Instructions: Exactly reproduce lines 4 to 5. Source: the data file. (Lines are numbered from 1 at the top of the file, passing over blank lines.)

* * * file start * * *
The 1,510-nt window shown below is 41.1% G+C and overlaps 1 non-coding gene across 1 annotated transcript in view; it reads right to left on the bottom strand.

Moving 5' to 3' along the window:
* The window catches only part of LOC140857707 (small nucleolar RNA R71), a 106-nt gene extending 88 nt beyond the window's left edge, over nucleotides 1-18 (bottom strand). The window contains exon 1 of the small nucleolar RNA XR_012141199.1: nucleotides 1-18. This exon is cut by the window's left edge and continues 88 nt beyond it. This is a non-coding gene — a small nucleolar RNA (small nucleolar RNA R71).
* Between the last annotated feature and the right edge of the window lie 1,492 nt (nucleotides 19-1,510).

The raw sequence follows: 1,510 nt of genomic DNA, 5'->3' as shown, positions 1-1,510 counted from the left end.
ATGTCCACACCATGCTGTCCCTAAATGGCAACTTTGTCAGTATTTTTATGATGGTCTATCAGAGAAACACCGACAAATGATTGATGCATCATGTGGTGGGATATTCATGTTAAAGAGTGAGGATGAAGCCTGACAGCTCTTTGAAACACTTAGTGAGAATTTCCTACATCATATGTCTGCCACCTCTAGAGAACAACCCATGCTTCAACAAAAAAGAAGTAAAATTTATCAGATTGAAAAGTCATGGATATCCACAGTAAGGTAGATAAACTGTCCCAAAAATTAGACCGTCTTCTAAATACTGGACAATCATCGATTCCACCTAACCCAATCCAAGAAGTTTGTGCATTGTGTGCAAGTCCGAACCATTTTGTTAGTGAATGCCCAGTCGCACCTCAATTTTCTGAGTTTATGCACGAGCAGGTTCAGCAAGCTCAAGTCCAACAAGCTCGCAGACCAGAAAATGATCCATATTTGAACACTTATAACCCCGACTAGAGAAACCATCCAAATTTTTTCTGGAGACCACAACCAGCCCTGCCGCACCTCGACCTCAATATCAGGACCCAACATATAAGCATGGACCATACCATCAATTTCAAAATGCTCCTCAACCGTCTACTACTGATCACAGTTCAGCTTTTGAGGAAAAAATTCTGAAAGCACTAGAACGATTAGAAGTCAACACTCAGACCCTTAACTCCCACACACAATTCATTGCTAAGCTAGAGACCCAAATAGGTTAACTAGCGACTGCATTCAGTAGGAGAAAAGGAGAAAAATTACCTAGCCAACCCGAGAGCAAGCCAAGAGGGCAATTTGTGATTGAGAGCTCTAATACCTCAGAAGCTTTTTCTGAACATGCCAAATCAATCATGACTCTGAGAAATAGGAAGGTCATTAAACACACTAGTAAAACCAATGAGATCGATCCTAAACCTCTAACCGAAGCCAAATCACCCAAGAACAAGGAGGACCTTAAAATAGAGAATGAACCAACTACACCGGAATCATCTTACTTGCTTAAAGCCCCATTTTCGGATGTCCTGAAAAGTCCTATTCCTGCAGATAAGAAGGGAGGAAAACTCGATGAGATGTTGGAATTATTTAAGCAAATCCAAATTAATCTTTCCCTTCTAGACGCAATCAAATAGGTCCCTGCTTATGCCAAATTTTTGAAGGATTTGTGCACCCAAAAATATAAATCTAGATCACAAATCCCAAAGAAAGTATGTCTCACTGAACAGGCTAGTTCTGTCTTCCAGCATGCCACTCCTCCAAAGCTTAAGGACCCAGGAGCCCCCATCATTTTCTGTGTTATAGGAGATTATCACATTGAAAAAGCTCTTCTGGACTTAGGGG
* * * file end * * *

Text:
* Between the last annotated feature and the right edge of the window lie 1,492 nt (nucleotides 19-1,510).

The raw sequence follows: 1,510 nt of genomic DNA, 5'->3' as shown, positions 1-1,510 counted from the left end.